According to a World Council of Credit Unions study[3], cooperative businesses have lower failure rates than traditional corporations and small businesses, after the first year of start-up, and after five years in business. Further, worker-owned businesses such as cooperatives have been shown to perform better during economic downturns because worker-owners have more proverbial ‘skin in the game.[4]’ These facts illustrate that cooperatives have been shown to be more resilient than traditional forms of business and their entrenched position in the community provides an additional guarantee that the voice of the community is being heard.

FundiTech’s goal is to redefine the way skilled and reliable fundis are integrated in the building and construction industry and to address the cost of building quality and affordable housing units for low-to-middle-wage Kenyans. This clarity of purpose combined with their commitment to the co-operative principles ensures that they deliver a package that integrates housing, social and economic concerns into its business operations.

All is however not rosy for FundiTech. One of the challenges members are facing is being able to stay alive while competing with other players in the housing sector who often tend to be monopolies. The Kenyan market is also new to the idea of service cooperatives, and so it takes members longer to prove themselves and show competitiveness in the market.

Building on the success of Global Communities’ previous cooperative programs, the USAID funded Cooperatives Leadership Engagement Advocacy and Research (CLEAR) Program, launched in 2018, provides technical assistance to service cooperatives such as FundiTech to improve their business performance and to enhance their networks with the aim of improving education and learning among cooperators. The goals is to see cooperatives integrated throughout the Kenyan economy, proving that cooperative businesses are more competitive because of their community orientation and commitment to member-based success.

The growth of the FundiTech model can be attributed to several factors, which has led to the generation of trust capital: its deep commitment to the co-operative’s purpose; commitment to the seven co-operative principles, but most importantly it thrives as a multi-stakeholder business because of its dedication to its members and its strong business plan.

FundiTech has filled the unemployment gap by providing sustainable opportunities for fundis to gain access to the construction market and participate in large-scale projects at an affordable rate to the consumer, while improving their own lives and livelihoods. The members themselves decide what the priorities of FundiTech are and how the business should be run. As a result, members of FundiTech, are linked to jobs in line with their specialty and expertise, and are regularly encouraged to develop new business opportunities for the cooperative, which are rewarded through commissions.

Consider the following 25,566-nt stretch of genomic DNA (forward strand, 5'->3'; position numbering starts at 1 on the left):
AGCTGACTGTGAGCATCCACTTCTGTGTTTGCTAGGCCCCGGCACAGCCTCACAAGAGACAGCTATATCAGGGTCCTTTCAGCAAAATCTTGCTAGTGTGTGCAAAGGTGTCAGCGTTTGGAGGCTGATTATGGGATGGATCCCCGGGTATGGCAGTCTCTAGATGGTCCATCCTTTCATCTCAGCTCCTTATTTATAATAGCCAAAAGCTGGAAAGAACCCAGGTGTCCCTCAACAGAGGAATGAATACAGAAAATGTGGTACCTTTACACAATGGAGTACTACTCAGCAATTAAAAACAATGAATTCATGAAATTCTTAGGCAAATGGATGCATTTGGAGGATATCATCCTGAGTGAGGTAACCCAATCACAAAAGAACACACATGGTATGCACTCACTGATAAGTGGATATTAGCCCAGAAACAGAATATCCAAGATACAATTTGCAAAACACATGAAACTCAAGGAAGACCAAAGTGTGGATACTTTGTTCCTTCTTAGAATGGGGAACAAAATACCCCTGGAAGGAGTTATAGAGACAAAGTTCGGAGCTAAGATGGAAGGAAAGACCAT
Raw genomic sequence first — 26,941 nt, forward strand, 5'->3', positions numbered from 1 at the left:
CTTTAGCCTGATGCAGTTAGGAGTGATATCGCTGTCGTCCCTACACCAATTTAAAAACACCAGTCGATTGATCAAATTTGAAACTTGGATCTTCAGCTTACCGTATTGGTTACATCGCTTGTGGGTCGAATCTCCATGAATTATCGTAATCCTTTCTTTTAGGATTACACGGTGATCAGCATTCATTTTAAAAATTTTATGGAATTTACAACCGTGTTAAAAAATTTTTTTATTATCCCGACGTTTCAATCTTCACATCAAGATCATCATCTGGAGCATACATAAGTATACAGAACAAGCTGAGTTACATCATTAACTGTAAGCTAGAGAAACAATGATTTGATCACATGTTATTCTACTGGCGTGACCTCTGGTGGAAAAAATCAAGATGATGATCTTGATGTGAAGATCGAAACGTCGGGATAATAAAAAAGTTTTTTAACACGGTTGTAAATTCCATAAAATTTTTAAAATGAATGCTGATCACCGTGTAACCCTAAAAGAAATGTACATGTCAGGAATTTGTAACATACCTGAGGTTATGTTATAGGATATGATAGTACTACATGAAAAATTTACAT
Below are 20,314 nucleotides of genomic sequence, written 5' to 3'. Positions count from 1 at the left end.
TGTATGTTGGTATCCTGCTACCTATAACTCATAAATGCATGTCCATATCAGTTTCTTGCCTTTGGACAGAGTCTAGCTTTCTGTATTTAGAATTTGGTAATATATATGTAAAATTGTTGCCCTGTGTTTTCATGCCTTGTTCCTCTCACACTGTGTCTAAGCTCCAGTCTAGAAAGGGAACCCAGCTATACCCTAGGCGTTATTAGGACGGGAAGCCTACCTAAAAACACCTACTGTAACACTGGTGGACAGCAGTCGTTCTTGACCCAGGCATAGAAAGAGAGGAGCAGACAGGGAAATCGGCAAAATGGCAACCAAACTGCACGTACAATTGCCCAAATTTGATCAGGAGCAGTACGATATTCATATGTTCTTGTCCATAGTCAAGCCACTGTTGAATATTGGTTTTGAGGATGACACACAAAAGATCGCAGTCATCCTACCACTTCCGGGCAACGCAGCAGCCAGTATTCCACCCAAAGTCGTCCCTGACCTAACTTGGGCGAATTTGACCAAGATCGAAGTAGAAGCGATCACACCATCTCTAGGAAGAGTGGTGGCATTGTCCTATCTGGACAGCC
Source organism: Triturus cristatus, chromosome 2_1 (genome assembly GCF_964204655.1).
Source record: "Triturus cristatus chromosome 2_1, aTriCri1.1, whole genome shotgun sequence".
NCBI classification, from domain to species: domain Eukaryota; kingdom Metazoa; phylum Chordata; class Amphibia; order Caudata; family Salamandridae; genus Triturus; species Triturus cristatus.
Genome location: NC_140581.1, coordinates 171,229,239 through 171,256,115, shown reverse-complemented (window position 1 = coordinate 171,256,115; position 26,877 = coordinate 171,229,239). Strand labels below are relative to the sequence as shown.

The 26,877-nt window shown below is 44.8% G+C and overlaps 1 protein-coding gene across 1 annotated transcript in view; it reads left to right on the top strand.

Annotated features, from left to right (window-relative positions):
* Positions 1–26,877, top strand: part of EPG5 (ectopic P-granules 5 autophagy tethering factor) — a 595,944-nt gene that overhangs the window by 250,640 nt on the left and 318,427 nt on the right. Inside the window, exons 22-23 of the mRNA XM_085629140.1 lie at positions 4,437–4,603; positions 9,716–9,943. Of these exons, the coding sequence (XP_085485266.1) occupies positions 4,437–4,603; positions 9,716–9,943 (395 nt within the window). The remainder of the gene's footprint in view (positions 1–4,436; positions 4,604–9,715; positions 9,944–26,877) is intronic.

Steer Business to Cooperative Enterprises to achieve affordable housing for Kenyans

Global Communities, through the CLEAR program, is working with cooperatives to leverage the service economy, and to conceptualize cooperatives as a learning space as well as an enterprise – tapping into education, which is one of the core cooperative principles.

With the recent transformation of Kenya’s economy[5] service cooperatives are no longer a marginal phenomenon. Together with social cooperatives, service cooperatives employ almost 20 million people worldwide: 11.5 million worker-members and 6 million self-employed producer-members active in industry and services.[6]

As Kenya continues to explore solutions to its housing challenges, service cooperatives such as FundiTech are beginning to attract attention for their capacity to create affordable houses, stable jobs and business ownership opportunities that will reduce unemployment, and promote sustainable, inclusive housing solutions.


About Global Communities: Global Communities is an international development and humanitarian aid organization that operates in approximately 25 countries globally and works closely with communities worldwide to bring about sustainable change that improves the lives and livelihoods of the vulnerable.


[1] https://www.reuters.com/article/us-kenya-housing/kenya-needs-two-million-homes-to-curb-slum-explosion-world-bank-says-idUSKBN17E1Y3

[2] https://documents.worldbank.org/curated/en/405151556935423068/pdf/Kenya-Affordable-Housing-Finance-Project.pdf

[3] World Council of Credit Unions. Annual Statistical Report. 2007. https://www.woccu.org/documents/2007_Statistical_Report. Accessed July 2019.

[4] Harvard Business Review. “Why the US needs more worker-owned companies.” August 2018. https://hbr.org/2018/08/why-the-u-s-needs-more-worker-owned-companies. Accessed July 2019.

[5] https://www.businessdailyafrica.com/news/World-Bank-confirms-Kenya-lower-middle-income-status/539546-2773210-qs1wquz/index.html

[6] https://www.ilo.org/global/publications/books/WCMS_662410/lang–en/index.htm

This article was originally published on The Co-operative – a magazine of the Co-operative Alliance of Kenya